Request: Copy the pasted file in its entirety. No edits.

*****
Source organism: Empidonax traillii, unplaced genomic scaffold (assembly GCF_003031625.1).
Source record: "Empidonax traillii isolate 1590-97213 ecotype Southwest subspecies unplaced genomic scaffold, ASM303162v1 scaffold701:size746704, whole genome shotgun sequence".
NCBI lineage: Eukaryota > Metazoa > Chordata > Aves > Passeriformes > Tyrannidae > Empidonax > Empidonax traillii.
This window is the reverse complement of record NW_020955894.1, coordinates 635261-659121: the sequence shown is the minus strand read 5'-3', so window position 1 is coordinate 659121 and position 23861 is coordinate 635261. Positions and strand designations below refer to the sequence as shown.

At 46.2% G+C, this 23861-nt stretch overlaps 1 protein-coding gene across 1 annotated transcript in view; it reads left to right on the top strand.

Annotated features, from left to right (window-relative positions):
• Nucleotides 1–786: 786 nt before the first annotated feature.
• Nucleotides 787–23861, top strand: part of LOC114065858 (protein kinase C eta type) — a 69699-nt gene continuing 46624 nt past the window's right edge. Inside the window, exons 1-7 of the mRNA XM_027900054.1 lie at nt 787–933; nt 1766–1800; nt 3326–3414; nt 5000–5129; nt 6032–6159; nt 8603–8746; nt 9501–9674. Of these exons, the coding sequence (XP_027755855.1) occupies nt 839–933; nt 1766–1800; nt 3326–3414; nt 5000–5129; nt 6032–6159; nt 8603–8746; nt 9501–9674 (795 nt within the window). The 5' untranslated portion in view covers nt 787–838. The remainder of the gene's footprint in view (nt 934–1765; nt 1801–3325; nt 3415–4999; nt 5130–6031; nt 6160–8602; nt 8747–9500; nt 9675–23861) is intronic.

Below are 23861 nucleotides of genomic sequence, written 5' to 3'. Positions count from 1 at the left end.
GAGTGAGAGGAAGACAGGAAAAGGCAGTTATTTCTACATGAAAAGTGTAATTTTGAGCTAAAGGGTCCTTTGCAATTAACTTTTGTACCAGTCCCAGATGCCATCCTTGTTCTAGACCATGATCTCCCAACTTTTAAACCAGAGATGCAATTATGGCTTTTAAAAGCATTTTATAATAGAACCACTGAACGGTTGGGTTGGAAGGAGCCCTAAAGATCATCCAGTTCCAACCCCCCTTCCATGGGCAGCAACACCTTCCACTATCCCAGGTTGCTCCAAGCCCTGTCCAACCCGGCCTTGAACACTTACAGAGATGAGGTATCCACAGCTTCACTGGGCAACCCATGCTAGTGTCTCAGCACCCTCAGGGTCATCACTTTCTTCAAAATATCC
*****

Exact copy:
Source organism: Empidonax traillii, unplaced genomic scaffold (assembly GCF_003031625.1).
Source record: "Empidonax traillii isolate 1590-97213 ecotype Southwest subspecies unplaced genomic scaffold, ASM303162v1 scaffold701:size746704, whole genome shotgun sequence".
NCBI lineage: Eukaryota > Metazoa > Chordata > Aves > Passeriformes > Tyrannidae > Empidonax > Empidonax traillii.
This window is the reverse complement of record NW_020955894.1, coordinates 635261-659121: the sequence shown is the minus strand read 5'-3', so window position 1 is coordinate 659121 and position 23861 is coordinate 635261. Positions and strand designations below refer to the sequence as shown.

At 46.2% G+C, this 23861-nt stretch overlaps 1 protein-coding gene across 1 annotated transcript in view; it reads left to right on the top strand.

Annotated features, from left to right (window-relative positions):
• Nucleotides 1–786: 786 nt before the first annotated feature.
• Nucleotides 787–23861, top strand: part of LOC114065858 (protein kinase C eta type) — a 69699-nt gene continuing 46624 nt past the window's right edge. Inside the window, exons 1-7 of the mRNA XM_027900054.1 lie at nt 787–933; nt 1766–1800; nt 3326–3414; nt 5000–5129; nt 6032–6159; nt 8603–8746; nt 9501–9674. Of these exons, the coding sequence (XP_027755855.1) occupies nt 839–933; nt 1766–1800; nt 3326–3414; nt 5000–5129; nt 6032–6159; nt 8603–8746; nt 9501–9674 (795 nt within the window). The 5' untranslated portion in view covers nt 787–838. The remainder of the gene's footprint in view (nt 934–1765; nt 1801–3325; nt 3415–4999; nt 5130–6031; nt 6160–8602; nt 8747–9500; nt 9675–23861) is intronic.

Below are 23861 nucleotides of genomic sequence, written 5' to 3'. Positions count from 1 at the left end.
GAGTGAGAGGAAGACAGGAAAAGGCAGTTATTTCTACATGAAAAGTGTAATTTTGAGCTAAAGGGTCCTTTGCAATTAACTTTTGTACCAGTCCCAGATGCCATCCTTGTTCTAGACCATGATCTCCCAACTTTTAAACCAGAGATGCAATTATGGCTTTTAAAAGCATTTTATAATAGAACCACTGAACGGTTGGGTTGGAAGGAGCCCTAAAGATCATCCAGTTCCAACCCCCCTTCCATGGGCAGCAACACCTTCCACTATCCCAGGTTGCTCCAAGCCCTGTCCAACCCGGCCTTGAACACTTACAGAGATGAGGTATCCACAGCTTCACTGGGCAACCCATGCTAGTGTCTCAGCACCCTCAGGGTCATCACTTTCTTCAAAATATCC